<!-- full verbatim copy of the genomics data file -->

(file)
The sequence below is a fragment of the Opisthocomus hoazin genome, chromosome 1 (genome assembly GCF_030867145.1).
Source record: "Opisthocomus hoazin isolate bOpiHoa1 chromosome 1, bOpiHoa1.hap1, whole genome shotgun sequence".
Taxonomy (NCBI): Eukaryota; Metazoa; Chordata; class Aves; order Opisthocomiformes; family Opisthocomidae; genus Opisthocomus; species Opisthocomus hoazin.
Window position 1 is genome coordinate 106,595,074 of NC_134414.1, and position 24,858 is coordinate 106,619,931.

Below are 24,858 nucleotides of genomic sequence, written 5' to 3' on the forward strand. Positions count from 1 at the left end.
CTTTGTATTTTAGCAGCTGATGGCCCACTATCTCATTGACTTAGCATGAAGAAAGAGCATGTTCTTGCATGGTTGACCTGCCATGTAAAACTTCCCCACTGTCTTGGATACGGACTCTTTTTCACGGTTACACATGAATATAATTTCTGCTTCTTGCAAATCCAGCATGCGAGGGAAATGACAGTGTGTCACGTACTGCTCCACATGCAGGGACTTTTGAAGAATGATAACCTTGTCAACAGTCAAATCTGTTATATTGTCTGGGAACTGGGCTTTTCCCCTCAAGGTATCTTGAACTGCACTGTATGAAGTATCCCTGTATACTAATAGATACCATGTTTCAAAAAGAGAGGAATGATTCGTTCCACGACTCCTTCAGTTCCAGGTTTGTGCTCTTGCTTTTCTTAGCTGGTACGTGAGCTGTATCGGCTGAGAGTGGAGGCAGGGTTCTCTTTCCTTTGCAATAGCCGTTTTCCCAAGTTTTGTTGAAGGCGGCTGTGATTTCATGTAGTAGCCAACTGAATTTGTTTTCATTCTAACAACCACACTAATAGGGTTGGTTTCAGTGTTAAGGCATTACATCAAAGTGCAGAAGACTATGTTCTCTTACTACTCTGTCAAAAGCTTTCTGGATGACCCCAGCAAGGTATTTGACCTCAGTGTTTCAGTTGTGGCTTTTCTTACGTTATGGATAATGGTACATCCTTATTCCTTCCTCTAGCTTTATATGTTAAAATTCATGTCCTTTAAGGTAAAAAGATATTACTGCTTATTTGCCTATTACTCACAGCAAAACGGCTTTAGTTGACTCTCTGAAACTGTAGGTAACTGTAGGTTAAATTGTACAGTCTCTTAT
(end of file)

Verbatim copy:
The sequence below is a fragment of the Opisthocomus hoazin genome, chromosome 1 (genome assembly GCF_030867145.1).
Source record: "Opisthocomus hoazin isolate bOpiHoa1 chromosome 1, bOpiHoa1.hap1, whole genome shotgun sequence".
Taxonomy (NCBI): Eukaryota; Metazoa; Chordata; class Aves; order Opisthocomiformes; family Opisthocomidae; genus Opisthocomus; species Opisthocomus hoazin.
Window position 1 is genome coordinate 106,595,074 of NC_134414.1, and position 24,858 is coordinate 106,619,931.

Below are 24,858 nucleotides of genomic sequence, written 5' to 3' on the forward strand. Positions count from 1 at the left end.
CTTTGTATTTTAGCAGCTGATGGCCCACTATCTCATTGACTTAGCATGAAGAAAGAGCATGTTCTTGCATGGTTGACCTGCCATGTAAAACTTCCCCACTGTCTTGGATACGGACTCTTTTTCACGGTTACACATGAATATAATTTCTGCTTCTTGCAAATCCAGCATGCGAGGGAAATGACAGTGTGTCACGTACTGCTCCACATGCAGGGACTTTTGAAGAATGATAACCTTGTCAACAGTCAAATCTGTTATATTGTCTGGGAACTGGGCTTTTCCCCTCAAGGTATCTTGAACTGCACTGTATGAAGTATCCCTGTATACTAATAGATACCATGTTTCAAAAAGAGAGGAATGATTCGTTCCACGACTCCTTCAGTTCCAGGTTTGTGCTCTTGCTTTTCTTAGCTGGTACGTGAGCTGTATCGGCTGAGAGTGGAGGCAGGGTTCTCTTTCCTTTGCAATAGCCGTTTTCCCAAGTTTTGTTGAAGGCGGCTGTGATTTCATGTAGTAGCCAACTGAATTTGTTTTCATTCTAACAACCACACTAATAGGGTTGGTTTCAGTGTTAAGGCATTACATCAAAGTGCAGAAGACTATGTTCTCTTACTACTCTGTCAAAAGCTTTCTGGATGACCCCAGCAAGGTATTTGACCTCAGTGTTTCAGTTGTGGCTTTTCTTACGTTATGGATAATGGTACATCCTTATTCCTTCCTCTAGCTTTATATGTTAAAATTCATGTCCTTTAAGGTAAAAAGATATTACTGCTTATTTGCCTATTACTCACAGCAAAACGGCTTTAGTTGACTCTCTGAAACTGTAGGTAACTGTAGGTTAAATTGTACAGTCTCTTAT